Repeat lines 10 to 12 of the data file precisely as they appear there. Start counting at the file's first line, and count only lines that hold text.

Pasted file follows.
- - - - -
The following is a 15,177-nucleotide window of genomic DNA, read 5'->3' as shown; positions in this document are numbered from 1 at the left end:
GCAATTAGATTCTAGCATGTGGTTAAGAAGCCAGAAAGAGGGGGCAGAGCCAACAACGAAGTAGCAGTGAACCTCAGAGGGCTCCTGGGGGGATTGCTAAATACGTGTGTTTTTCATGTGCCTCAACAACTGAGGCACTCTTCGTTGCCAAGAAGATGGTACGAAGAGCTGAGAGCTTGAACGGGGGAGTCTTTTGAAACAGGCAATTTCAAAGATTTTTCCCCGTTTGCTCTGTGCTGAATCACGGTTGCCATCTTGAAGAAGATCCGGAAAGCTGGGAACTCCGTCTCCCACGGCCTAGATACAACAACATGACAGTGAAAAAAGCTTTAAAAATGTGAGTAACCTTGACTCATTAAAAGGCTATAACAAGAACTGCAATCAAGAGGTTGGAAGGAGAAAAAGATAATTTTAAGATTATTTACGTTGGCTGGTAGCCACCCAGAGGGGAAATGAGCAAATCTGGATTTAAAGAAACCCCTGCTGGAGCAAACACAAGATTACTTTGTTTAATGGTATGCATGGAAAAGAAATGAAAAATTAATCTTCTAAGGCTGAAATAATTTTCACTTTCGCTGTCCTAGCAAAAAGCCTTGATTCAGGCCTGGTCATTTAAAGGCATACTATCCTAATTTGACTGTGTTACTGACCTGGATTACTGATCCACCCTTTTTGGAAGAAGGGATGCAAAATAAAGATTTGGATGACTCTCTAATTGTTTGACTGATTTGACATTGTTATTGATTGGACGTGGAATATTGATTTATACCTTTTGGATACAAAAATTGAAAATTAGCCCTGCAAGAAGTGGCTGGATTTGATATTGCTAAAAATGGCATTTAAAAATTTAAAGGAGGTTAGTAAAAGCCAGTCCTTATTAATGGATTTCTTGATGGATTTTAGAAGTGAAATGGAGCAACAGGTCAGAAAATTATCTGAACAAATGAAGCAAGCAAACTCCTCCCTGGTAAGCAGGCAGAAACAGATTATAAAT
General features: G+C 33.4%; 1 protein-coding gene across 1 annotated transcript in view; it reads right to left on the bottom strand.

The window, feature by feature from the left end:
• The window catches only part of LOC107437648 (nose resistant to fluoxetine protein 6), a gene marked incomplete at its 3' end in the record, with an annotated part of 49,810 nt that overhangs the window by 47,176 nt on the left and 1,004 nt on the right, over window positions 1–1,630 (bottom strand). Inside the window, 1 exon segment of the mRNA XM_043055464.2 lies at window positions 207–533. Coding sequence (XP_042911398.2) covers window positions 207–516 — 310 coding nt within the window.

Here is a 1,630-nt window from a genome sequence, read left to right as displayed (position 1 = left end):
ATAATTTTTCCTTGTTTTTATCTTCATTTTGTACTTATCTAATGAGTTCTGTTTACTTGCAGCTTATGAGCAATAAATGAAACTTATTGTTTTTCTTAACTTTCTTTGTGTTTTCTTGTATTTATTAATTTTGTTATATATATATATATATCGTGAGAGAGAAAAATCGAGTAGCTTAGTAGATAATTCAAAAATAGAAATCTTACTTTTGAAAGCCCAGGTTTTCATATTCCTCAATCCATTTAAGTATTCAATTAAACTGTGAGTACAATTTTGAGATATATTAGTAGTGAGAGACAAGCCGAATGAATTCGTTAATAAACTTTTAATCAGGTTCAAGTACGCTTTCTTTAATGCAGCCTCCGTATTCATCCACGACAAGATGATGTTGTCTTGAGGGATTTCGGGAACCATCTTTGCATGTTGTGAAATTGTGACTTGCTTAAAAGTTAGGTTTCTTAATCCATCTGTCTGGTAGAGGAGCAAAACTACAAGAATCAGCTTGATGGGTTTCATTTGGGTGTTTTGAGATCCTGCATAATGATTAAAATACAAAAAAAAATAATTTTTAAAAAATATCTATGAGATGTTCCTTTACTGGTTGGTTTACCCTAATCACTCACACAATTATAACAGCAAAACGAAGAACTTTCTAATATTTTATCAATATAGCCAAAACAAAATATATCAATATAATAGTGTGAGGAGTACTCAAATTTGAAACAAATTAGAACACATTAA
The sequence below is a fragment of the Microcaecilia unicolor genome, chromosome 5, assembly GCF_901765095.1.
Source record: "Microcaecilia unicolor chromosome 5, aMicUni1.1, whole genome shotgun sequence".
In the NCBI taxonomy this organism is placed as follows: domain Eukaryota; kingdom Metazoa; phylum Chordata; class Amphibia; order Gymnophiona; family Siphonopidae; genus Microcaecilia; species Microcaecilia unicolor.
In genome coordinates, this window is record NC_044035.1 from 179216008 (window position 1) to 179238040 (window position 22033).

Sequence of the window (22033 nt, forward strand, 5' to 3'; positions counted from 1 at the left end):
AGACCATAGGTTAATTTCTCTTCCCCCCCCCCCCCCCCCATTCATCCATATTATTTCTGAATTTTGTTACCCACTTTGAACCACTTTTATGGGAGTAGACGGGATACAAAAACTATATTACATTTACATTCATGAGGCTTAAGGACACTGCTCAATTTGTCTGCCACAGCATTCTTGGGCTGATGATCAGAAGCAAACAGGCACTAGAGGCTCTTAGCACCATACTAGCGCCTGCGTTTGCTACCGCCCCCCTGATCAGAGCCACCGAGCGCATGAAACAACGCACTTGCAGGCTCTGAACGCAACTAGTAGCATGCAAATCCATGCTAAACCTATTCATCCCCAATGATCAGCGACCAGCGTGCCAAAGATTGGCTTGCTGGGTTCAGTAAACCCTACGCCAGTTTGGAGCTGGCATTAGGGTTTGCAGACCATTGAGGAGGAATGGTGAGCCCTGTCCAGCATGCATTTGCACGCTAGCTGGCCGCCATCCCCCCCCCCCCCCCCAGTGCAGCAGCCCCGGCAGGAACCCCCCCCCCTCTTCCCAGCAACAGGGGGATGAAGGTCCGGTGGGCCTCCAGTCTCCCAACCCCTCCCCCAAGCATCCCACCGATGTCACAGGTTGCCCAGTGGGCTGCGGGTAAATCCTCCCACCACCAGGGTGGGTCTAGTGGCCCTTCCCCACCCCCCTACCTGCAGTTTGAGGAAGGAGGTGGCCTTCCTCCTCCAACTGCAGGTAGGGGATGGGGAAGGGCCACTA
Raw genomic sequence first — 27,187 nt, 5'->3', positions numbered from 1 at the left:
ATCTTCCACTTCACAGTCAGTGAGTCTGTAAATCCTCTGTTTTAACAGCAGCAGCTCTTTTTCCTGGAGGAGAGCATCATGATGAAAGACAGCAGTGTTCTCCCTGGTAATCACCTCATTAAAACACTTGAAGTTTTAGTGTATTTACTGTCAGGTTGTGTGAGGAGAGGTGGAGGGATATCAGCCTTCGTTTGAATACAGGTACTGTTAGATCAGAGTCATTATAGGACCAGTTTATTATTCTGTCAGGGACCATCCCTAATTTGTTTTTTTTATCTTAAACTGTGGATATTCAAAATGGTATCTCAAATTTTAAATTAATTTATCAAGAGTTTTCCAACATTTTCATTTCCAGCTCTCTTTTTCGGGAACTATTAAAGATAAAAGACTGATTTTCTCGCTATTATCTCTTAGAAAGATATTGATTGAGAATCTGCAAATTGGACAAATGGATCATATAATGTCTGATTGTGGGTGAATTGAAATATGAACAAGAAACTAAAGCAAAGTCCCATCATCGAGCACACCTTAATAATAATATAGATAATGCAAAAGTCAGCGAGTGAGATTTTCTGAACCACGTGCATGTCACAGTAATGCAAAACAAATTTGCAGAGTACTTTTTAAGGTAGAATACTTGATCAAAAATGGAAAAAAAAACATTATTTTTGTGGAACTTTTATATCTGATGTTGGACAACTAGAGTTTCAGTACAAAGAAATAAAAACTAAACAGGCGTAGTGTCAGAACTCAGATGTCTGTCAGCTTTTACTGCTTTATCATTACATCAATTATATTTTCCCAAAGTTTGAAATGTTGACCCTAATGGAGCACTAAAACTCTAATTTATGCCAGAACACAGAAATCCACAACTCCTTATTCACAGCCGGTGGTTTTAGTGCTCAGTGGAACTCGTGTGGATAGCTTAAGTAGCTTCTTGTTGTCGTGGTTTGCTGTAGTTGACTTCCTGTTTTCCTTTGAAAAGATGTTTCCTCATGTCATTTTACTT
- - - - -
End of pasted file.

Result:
In the NCBI taxonomy this organism is placed as follows: domain Eukaryota; kingdom Metazoa; phylum Chordata; class Amphibia; order Gymnophiona; family Siphonopidae; genus Microcaecilia; species Microcaecilia unicolor.
In genome coordinates, this window is record NC_044035.1 from 179216008 (window position 1) to 179238040 (window position 22033).

Sequence of the window (22033 nt, forward strand, 5' to 3'; positions counted from 1 at the left end):